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This section, dedicated to port and shipping activities, includes research papers, focus articles, and interviews with Italian and foreign industry leaders. The ports are assessed from the point of view of their economic impact on the territory in which they are located, and of their appeal in terms of investments and the international competitiveness of their infrastructures. The ship-owning industry is analysed through research papers and comparisons between Italian and foreign industry players. Special emphasis will also be placed on the insurance sector.

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Showing 1–10 of 12 results

The World Shipping, by Confitarma

This short report – edited by Confitarma – describes the situation of the world and Italian maritime shipping in 2015. The analysis pays attention to the seaborne trade, the shipping and maritime markets.


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International and European maritime shipping in 2014

This short report – edited by Confitarma – describes the situation of the  international and European maritime shipping in 2014. The analysis pays attention to the world fleet, the shipping and maritime markets; besides, it focus on the economic value of European maritime industry.

The Report (Italian and English version) can be download for free.


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Fisheries and Food Safety: ideas for a strategic approach

This short report – edited by Federpesca – describes the fisheries sector in Europe and in the Mediterranean. The analysis pays attention to the Italian market and focus on the capture and aquaculture production.

The Report (Italian and English version) can be download for free.


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Naval gigantism: limits and rationale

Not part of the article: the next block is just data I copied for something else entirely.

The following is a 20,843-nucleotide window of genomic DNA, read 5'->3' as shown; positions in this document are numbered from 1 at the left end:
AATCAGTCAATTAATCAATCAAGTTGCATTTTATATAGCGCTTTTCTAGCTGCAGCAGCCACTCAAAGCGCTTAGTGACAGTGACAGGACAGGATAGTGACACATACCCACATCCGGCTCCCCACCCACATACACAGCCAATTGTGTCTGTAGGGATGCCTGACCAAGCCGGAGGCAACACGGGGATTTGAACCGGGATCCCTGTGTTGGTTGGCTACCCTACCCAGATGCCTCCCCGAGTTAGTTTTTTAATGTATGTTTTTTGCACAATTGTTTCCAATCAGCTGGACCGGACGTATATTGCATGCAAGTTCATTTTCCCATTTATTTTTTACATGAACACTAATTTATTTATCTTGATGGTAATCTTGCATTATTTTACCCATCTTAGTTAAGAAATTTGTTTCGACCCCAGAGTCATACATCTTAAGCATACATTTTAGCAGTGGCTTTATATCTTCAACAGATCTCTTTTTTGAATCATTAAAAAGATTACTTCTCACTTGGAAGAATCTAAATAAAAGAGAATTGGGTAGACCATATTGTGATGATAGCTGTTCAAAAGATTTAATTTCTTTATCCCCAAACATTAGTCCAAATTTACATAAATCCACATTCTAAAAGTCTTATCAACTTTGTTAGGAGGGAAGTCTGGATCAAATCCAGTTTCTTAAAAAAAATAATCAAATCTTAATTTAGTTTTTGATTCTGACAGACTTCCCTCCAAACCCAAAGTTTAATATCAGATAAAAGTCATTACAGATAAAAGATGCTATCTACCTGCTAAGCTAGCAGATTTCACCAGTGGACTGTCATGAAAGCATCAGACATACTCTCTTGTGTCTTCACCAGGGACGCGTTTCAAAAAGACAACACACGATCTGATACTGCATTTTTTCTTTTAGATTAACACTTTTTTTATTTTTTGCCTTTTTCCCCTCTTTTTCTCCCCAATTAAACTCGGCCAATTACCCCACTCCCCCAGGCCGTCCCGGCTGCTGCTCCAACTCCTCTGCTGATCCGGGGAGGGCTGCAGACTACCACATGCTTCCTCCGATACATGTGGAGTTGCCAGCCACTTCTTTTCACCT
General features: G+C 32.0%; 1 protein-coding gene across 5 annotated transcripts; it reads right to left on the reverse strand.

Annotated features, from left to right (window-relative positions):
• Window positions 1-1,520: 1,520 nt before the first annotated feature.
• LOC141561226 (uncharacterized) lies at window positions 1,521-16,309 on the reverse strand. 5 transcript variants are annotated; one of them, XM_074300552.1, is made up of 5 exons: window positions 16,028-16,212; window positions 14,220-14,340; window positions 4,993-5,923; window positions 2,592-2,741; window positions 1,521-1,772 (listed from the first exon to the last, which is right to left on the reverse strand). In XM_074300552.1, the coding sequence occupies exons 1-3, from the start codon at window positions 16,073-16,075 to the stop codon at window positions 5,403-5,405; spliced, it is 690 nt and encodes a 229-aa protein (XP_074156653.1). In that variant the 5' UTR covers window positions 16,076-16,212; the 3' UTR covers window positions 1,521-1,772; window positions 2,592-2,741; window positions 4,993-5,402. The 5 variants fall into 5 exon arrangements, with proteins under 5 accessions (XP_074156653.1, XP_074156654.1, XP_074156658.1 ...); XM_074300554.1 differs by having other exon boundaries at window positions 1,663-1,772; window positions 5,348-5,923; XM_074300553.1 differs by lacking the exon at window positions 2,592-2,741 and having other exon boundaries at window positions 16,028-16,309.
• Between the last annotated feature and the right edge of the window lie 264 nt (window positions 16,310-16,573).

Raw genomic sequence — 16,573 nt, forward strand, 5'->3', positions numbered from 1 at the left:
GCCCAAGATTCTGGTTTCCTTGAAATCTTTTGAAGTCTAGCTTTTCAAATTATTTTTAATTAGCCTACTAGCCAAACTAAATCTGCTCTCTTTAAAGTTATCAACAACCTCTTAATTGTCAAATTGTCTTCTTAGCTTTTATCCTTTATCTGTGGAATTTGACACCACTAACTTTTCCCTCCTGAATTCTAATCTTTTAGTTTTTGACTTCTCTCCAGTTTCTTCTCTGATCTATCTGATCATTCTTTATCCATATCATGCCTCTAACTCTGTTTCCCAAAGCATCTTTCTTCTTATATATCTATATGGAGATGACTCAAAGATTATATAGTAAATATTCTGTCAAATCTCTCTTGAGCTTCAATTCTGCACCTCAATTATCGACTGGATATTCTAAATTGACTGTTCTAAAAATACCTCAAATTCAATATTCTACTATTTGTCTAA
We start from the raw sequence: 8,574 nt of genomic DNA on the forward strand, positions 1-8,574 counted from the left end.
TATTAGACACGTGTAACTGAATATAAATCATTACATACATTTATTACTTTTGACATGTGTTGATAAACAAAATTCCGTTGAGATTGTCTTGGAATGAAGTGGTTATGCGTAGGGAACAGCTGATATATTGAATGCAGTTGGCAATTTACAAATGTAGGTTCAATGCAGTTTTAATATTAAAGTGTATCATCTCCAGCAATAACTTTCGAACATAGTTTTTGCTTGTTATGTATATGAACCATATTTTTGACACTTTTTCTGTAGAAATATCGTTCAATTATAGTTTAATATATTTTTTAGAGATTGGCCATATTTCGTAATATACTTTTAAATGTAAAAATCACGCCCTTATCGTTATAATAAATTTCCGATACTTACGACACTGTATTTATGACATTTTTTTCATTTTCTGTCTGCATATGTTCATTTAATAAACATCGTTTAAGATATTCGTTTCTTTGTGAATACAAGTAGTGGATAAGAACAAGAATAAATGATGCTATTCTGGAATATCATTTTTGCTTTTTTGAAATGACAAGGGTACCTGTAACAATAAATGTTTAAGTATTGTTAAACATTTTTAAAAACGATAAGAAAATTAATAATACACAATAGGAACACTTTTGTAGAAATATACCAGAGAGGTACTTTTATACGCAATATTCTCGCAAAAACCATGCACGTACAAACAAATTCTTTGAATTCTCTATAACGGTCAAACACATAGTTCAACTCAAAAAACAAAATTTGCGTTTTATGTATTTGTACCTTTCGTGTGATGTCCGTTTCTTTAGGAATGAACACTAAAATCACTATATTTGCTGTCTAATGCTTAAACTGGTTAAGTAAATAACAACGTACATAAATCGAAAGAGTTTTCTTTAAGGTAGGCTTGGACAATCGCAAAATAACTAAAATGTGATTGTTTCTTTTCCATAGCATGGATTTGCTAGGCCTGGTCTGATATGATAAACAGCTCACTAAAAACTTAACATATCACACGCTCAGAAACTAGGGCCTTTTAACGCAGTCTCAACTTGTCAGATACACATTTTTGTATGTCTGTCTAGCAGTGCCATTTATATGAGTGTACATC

Speech by Michele Acciaro from Kühne Logistics University (KLU) of Hamburg given at the conference organized by Federagenti on 16th December 2015 in Rome: “The Giants’ limit: how long will the size of container ships continue to grow? For Italy a market of opportunities and variables is taking shape and this will dictate radical logistics choices”.

The Report (Italian and English version) can be download for free.

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The impact of the Mega-Ships

Container ships have grown bigger at a rapid pace over the last decades, faster than any other ship type. In one decade, the average capacity of a container ship has doubled. The largest container ship at this moment can carry 19,200 TEU, but ships with capacity of more than 21,000 TEUs have been ordered and will be operational in 2017. This development raises important questions: what are the impacts to the whole transport chain – and are these impacts still positive? Larger container ships have generated cost savings for carriers, decreased maritime transport costs and as such facilitated global trade in the past. However, larger ships require adaptations of infrastructure, equipment and cause larger peaks in container traffic in ports, which have increased the total transport costs. The OECD/ITF just released a report, entitled “The Impact of Mega-Ships” that attempts to answer these questions. It assesses if the benefits of the current mega container ships still outweigh their costs to the whole transport chain. This article gives highlights from the report.

The report (English and Italian version) can be downloaded for free.

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The Global Shipping Alliances: 2M, Ocean Three. What’s the future of the Italian Ports?

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This short report speaks of challenges that the naval big alliances launched at the Italian ports. This is a brief review of what happened which will show how important it’s the upgrading of infrastructure and the revitalization of our maritime and logistics system.

The report (English and Italian version) may be purchased from this website in digital version, at a discounted price.

€6,10